Do you love or loathe the appraisal process? Most of us have to learn how to conduct staff appraisals ‘on the job’, and many courses on how to conduct appraisals really miss the point in terms of the real benefits, focusing on issues such as how to fill in the paperwork. Having great appraisals which you and your team look forward to is a key leadership skill, and an essential part of creating a learning culture in your workplace.
Here are a few tips around how to have great appraisals:
- Create enough time to do this properly and have it diaried in well in advance- every year schedule in monthly one-one’s with your team members, plus longer 1:1s for an annual appraisal and a mid year review. This means over the course of a year, you have quality time with each direct report on a monthly basis, of which two will be longer review sessions. You can of course meet more regularly, for example with a new member of staff, someone in difficulty, or a team member with poor performance where you are managing them to an action plan. If you’re a senior doctor, this may not be part of your culture but consider how it could help you to build relationships with your team, the time investment may be just too great, but how could you adapt this structure to meet your and your colleagues’ needs?
- Make sure you have thought about what you want to get out of the session. It is important to give positive psychological strokes on a regular basis to get the best out of your team members.
- If you have significant negative feedback to give to your staff, don’t save it up for the appraisal but deal with it at the time. Having difficult conversations is a key line management skill – say openly that you are concerned about a specific issue and then ask your staff member how it is for them, what are their thoughts and feelings about this issue- you role is to listen without judging unless you are in a formal performance management situation, and to work together collaboratively as a team to solve the problem. Remember to stay focused on the behaviours observable by a third party/ video camera and not on your feelings about them as a person, ie avoid character attacks at all costs.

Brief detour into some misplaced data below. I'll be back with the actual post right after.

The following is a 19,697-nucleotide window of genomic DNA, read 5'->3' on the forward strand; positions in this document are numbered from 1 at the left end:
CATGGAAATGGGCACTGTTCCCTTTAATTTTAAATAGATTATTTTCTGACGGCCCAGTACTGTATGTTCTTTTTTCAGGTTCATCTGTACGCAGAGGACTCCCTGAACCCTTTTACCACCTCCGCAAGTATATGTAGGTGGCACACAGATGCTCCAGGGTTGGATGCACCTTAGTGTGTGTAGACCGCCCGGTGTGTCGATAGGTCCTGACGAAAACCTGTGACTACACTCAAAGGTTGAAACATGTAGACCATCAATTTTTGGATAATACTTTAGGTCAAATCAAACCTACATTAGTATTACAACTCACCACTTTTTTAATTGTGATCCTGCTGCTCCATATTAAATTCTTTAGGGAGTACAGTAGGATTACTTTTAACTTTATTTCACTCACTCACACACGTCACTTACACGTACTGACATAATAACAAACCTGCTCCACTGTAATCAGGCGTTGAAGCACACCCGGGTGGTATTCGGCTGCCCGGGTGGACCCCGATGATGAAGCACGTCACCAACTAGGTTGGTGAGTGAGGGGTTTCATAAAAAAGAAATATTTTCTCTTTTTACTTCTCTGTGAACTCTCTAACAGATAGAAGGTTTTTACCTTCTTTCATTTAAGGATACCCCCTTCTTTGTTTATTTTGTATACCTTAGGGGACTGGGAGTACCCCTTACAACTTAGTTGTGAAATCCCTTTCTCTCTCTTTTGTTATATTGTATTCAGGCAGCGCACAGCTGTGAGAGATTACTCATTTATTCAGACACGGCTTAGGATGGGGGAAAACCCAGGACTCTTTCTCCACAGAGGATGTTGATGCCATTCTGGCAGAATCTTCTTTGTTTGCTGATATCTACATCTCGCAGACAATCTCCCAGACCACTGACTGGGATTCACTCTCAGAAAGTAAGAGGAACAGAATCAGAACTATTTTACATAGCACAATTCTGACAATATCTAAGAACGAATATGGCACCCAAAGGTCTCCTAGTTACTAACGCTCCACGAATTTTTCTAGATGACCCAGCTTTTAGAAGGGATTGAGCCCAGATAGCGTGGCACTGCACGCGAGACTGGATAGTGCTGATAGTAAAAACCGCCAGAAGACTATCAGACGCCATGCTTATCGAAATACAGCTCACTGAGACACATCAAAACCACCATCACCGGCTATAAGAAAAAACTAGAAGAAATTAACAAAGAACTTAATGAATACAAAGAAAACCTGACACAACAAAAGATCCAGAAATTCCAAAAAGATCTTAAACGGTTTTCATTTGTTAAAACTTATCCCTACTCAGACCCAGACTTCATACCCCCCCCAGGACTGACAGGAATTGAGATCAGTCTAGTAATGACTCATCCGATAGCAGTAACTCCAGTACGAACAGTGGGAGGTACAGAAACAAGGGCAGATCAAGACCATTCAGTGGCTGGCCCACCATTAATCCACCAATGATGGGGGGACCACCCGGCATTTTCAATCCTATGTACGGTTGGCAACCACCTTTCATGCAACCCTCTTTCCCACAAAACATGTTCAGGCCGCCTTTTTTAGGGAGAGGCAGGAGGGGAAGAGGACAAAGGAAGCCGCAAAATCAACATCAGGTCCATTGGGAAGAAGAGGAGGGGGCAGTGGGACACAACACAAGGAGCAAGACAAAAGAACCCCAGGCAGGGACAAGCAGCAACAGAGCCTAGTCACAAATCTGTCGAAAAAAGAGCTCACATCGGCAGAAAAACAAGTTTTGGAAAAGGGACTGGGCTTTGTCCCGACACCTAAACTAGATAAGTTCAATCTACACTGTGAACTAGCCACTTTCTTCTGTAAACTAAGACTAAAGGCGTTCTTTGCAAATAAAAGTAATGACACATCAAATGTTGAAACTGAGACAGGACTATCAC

- Be clear about what the team’s objective are, these usually come from you having clear objectives yourself, if you aren’t clear what you need to deliver then discuss with your own manager.
- Your role is to stimulate a great conversation, building trust and a culture of giving and receiving feedback with a spirit of learning, personal and professional development, as well as shaping new / revised objectives for the individual to feel clear about what their role is and to develop a professional development plan for the staff member.
- Examples of questions which can open up the conversation with your team member would be:
- What would you like to get out of our time together?
- What have been your greatest achievements this year?
- What have been your greatest challenges?
- What have you learned from these and how would you do things differently in the future?
- What is your vision for this role?
- What do you love about your job, what do you find difficult or dislike?
- What do you feel your objectives should be for the next 6-12 months?
- What is your vision for your own career and how can I (the organisation) support you with this? What do you want to be doing in 5/ 10 years time?
- What development needs do you have- how can you be even better at what you do and really achieve your potential?
Remember that you are also learning how to be more skilful in your appraisals – and, you may need to manage upwards in order to get what you need from your line manager. If you would like clear and considered feedback, ask them beforehand so that they have time to give you really meaningful feedback which is useful for your development.
Having great appraisals is part of creating a learning culture in your team. Let me know how you get on, I hope these tips will help to transform your appraisal conversations so that you- and your staff- come to really value them as a key developmental opportunity.